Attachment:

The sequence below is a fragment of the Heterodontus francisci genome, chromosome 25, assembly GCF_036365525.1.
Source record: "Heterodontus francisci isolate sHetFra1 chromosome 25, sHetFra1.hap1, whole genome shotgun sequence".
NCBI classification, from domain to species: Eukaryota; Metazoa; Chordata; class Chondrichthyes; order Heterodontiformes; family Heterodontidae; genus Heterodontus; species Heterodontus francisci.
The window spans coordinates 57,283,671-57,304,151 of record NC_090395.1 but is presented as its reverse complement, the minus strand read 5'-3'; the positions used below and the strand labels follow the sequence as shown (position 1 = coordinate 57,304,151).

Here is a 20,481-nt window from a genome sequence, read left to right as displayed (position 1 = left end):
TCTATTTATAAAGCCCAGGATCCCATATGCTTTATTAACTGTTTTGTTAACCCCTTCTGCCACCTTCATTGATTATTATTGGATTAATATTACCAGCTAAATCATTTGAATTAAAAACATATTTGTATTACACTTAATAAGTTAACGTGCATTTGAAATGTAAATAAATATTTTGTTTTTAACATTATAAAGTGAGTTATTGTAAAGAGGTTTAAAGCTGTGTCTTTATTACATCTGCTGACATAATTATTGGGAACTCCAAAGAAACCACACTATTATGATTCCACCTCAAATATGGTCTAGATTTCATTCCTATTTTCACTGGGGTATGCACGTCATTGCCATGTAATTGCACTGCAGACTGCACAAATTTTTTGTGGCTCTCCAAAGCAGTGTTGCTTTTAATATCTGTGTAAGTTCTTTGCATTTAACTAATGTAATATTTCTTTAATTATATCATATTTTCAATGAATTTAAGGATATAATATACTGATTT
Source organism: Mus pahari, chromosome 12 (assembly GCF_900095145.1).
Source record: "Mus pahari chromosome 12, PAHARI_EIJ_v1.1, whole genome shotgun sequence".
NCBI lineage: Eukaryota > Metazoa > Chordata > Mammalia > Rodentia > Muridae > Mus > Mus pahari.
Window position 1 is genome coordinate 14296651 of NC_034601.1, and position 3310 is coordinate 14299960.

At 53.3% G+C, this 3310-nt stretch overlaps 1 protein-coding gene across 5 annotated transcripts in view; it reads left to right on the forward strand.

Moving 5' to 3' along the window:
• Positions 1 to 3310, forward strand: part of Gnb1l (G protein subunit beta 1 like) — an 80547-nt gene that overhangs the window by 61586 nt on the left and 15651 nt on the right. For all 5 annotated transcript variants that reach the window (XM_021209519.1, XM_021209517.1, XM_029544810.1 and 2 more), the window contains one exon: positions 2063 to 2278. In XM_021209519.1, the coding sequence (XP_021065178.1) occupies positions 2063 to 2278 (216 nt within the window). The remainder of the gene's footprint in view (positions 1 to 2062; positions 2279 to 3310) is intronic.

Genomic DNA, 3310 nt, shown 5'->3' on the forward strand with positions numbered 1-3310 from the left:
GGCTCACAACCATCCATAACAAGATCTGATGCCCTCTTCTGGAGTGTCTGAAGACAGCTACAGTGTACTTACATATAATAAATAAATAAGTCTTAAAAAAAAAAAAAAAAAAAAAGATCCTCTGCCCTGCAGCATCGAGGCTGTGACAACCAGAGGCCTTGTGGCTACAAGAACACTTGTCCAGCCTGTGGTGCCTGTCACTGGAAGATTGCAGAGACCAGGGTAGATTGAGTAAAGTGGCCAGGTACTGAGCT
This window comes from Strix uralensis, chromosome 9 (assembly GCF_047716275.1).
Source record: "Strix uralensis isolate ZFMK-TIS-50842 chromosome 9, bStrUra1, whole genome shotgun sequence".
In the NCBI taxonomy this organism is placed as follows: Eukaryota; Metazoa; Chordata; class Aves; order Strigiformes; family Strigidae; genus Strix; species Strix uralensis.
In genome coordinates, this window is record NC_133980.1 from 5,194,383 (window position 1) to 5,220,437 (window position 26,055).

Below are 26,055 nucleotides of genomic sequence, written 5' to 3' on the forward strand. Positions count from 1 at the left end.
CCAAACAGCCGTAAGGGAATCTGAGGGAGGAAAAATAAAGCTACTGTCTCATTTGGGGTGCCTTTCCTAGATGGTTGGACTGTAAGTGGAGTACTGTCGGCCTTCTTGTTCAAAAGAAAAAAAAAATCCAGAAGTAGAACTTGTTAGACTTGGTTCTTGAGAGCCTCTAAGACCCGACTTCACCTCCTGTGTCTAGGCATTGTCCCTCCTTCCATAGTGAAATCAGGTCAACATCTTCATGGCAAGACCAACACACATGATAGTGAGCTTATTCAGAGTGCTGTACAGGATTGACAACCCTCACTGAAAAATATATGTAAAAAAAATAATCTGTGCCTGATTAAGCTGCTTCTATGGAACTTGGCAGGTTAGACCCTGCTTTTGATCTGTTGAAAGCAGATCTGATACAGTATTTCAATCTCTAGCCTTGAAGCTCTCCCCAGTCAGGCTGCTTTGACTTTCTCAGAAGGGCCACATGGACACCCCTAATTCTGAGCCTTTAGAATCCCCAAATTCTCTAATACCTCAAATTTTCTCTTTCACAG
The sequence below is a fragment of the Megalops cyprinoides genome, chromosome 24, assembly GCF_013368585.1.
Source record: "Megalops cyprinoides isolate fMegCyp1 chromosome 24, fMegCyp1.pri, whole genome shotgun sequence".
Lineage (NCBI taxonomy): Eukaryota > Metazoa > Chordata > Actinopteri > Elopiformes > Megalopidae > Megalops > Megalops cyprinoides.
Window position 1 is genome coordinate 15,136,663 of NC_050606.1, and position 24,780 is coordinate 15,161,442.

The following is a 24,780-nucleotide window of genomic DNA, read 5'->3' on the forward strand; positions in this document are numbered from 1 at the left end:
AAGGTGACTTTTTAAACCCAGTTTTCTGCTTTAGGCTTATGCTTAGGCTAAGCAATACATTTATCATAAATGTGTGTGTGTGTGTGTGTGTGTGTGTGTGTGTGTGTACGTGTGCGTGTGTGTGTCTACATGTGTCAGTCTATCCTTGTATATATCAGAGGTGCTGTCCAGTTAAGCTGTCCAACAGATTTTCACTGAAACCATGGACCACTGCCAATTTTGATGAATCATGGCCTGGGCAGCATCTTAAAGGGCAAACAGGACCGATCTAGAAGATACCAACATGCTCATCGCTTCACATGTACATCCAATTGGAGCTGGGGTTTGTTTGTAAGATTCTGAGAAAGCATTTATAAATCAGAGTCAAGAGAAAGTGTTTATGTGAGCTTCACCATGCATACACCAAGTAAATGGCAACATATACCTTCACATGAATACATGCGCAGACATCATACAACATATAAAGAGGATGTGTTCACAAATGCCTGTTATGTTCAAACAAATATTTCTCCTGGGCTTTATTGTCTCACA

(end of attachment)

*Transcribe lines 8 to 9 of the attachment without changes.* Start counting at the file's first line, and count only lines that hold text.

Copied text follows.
Source record: "Mus pahari chromosome 12, PAHARI_EIJ_v1.1, whole genome shotgun sequence".
NCBI lineage: Eukaryota > Metazoa > Chordata > Mammalia > Rodentia > Muridae > Mus > Mus pahari.